Swedes are nature lovers, and one thing we love to do while out in the nature is to pick "mushrooms" (or blueberries, lingonberries etc). It's a big hobby. Many fanatics find their favourite spot in the woods to come back to year after year. And if you do find your gold mind (the chanterells are called "the gold of the forests") you don't tell anyone! Keep it a secret, so you can enjoy your variety of mushrooms to yourself!
Time to harvest the wild delicacies is from later summer until frost. That's now! So here are some vocabulary for you:
Plocka svamp - pick mushroom
Lingon - lingonberry (Ikea sells this jam all over the world if you haven't tried it and if you don't live in Sweden)
Vilse - lost
Svampställe - favourite place for your mushroom picking
Champinjon - champignon (or common mushroom)
Kantarell - chanterell
Karljohanssvamp - king bolete, or cepe
Flugsvamp - death cap/fly agaric (non-edible)
If in Sweden: enjoy your time in the cool fresh fall air and make sure you look for the gold while in the woods!
A long summer has past and for Swedish2go it's been a summer filled with packing and moving. For the following year (until summer 2013), Swedish2go will have it's base out of Canada. That's the best part of new technology: it's totally global! You can learn just as much Swedish from Swedish2go no matter where in the world you or we are!
Why Canada? Swedish2go owner Åsa Bouck (me) is married to a Canadian and to get a portion of Canadian air, language (English) and culture into the family life, it's important with a real life experience. But Sweden is still our first choice home, and we'll be back!
So what's going on back in Sweden?
Kräftskiva! (=Crayfish party)
During August this is the most popular parties to get invited to. And if you are doing the very real thing, it's a full weekend event: putting out traps in the lake, collecting your crayfish in the night, cooking them alive the next day and enjoying it, off course together with white wine and snaps (special Scandinavian shooters) and singing while wearing funny paper hats (not just the kids). If living in Sweden or ever visiting Sweden in August, do your best to get invited to a Swede having kräftskiva!
Well... the nice translation for it may not be rotten herring, but fermented Baltic herring. Agneta Lilja, Södertörns högskola is explaining that because of it's very special smell and flavour, it divides the population into two sides: for and against it. The author of the text can unfortunately not be proud and say that I've eaten or even smelled this delicacy. Here may be some of the reasons:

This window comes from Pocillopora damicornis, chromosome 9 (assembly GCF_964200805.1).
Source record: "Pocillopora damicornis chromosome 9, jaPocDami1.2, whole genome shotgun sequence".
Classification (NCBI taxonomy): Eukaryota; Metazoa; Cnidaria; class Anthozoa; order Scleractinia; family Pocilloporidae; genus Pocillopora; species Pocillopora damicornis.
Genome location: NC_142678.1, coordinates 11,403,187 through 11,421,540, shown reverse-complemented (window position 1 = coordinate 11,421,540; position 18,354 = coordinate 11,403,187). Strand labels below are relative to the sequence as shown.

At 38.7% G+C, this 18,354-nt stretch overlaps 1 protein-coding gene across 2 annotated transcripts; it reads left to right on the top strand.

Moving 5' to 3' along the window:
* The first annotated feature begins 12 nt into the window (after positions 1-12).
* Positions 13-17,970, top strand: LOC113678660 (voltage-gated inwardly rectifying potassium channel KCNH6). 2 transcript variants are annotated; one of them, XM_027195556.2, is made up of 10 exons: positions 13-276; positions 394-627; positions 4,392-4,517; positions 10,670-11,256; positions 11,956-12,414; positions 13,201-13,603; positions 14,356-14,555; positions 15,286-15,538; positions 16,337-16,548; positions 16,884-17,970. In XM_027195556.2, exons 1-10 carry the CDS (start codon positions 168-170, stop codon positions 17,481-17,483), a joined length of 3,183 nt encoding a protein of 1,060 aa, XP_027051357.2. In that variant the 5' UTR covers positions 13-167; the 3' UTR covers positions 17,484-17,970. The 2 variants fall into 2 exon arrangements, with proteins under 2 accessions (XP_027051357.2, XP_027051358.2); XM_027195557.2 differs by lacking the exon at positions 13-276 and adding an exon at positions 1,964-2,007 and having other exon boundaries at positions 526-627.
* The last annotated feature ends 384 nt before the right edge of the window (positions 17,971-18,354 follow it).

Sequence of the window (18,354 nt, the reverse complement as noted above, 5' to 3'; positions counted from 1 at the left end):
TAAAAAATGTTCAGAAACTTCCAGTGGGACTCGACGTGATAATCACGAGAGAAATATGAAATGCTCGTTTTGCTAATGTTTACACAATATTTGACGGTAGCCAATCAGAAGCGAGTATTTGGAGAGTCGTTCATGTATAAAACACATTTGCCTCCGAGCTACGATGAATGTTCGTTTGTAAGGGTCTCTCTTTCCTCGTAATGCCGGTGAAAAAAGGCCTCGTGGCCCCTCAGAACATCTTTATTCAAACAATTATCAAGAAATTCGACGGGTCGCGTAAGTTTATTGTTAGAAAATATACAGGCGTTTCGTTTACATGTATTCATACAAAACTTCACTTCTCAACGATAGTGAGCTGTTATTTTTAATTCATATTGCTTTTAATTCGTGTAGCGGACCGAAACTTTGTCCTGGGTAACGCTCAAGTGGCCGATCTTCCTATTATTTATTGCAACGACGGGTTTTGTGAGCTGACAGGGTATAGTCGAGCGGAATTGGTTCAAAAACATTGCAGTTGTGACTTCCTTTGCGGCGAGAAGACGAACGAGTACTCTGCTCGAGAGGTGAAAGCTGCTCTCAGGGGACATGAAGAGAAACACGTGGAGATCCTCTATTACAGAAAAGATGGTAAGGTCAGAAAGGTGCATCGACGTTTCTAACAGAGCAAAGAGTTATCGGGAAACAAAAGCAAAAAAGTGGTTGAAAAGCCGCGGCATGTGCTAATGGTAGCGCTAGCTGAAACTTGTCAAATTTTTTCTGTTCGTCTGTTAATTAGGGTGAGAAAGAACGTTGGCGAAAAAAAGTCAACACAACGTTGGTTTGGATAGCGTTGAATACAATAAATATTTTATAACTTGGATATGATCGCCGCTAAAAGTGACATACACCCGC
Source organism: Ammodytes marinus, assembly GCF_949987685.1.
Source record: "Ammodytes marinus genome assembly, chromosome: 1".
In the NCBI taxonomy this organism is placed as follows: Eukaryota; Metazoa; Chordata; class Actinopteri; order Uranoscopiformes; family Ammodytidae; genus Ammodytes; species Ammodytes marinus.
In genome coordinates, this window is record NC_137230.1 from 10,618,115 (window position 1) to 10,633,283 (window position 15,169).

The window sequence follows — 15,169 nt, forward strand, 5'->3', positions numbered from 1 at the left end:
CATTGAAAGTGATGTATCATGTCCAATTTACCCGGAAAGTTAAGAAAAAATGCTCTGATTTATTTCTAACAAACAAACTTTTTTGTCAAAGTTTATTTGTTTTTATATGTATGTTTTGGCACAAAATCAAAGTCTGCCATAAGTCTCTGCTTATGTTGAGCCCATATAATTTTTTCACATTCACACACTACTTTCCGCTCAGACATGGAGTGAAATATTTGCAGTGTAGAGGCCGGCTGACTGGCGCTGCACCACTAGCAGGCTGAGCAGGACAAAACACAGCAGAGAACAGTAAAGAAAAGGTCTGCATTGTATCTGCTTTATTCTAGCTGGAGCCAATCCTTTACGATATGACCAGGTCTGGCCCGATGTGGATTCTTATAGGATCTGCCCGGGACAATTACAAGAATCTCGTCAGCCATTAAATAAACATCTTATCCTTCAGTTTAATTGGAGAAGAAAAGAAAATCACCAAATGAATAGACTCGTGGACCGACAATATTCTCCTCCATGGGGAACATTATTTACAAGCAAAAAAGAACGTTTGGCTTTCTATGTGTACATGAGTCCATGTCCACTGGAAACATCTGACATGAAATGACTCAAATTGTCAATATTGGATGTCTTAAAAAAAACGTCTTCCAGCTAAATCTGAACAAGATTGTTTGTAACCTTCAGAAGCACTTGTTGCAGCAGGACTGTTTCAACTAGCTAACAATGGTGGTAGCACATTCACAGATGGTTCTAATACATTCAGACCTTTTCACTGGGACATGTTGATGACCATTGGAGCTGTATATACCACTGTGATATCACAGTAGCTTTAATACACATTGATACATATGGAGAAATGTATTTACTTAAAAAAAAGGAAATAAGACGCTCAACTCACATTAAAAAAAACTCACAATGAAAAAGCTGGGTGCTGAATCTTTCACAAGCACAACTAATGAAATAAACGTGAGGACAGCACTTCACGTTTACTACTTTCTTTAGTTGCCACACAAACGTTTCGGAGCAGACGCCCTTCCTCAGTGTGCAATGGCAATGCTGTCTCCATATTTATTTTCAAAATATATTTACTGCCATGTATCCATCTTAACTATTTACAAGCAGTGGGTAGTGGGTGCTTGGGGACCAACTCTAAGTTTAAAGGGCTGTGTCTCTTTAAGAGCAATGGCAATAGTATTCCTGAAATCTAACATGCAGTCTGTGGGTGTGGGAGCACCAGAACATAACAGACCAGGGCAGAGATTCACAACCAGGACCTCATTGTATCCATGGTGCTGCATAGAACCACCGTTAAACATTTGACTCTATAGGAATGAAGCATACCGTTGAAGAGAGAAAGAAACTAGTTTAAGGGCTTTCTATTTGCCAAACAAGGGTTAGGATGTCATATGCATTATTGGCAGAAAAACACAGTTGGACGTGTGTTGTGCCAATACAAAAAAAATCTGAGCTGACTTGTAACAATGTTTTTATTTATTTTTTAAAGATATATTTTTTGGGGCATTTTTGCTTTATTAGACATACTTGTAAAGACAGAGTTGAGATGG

It's not only fermenting before the conservation of it, but also inside the cans, making the cans round-shaped !
It's such a pressure in the can when you open it that you're advised to open it outside and under water.
You are after opening the can advised to eat the rotten herring inside, since it attracts too many flies.
It stinks (says everyone, even the rotten fish-lovers).
I guess the reasons for why I should try it one day is:
It's an old Swedish tradition.
It tastes much better than it smells.
You eat it with tasty sides like, flat bread, butter, onion and potatoes.
Therefore: don't miss out on neither kräftor (crayfish) nor surströmming if in Sweden during later August/September (that is the time of eating surströmming) if you want to be wild and crazy and experience true Swedish culture!
Many people love this time of year in Sweden. The nature is exploding, the hockey interest is at its peak (world cup, this time in Stockholm!) and the music expectations are high (the Eurovision song contest is coming up). Here's therefor a list of useful and up to date Swedish terms to learn (not always litterally translated):
Eurovision song contest = stora melodifestivalen (well mayby not formally, but gereally speaking)
World cup of hockey = hockey VM
Favorite to the gold = guldfavorit
To win = att vinna
To loose = att förlora
To underestimate = att underskatta (exempelvis länder som Vitryssland)
GO Sweden GO! = Heja Sverige!
Blooming = blommar
It's starting to get green = Det grönskar
Bad weather = svenskt vårväder
Barbeque = grilla
Sit outside and eat, even though it's freezing = njuta av vårkvällen
So sit down and study this vocabulary and you'll be able to follow all the most important happenings in Sweden at the moment.
Sweden needs all the thumbs we can get - in a Europe cup of handball. This is a country full of handball fans - and we love our national team.
So the saying "Det viktigaste är inte att vinna utan att kämpa väl" (= The most important is not to win, but to try hard) does not apply here. That's just a sweet way of trying to teach the kids to be good losers - although once overheard a father saying in the gym by the 8-year old's soccer game: the most important is to win. Hmmm... the old saying was something like that, but not really.
By the way: Holding the thumbs is Swedes' way of showing hope and luck. Kind of like crossing your fingers in the English language (Swedes cross their fingers when telling a white lie, by the way!). So hold your thumbs hard, when Sweden needs all the wins they can get in a handball-crazy Europe. The importance is not to try hard - but to win!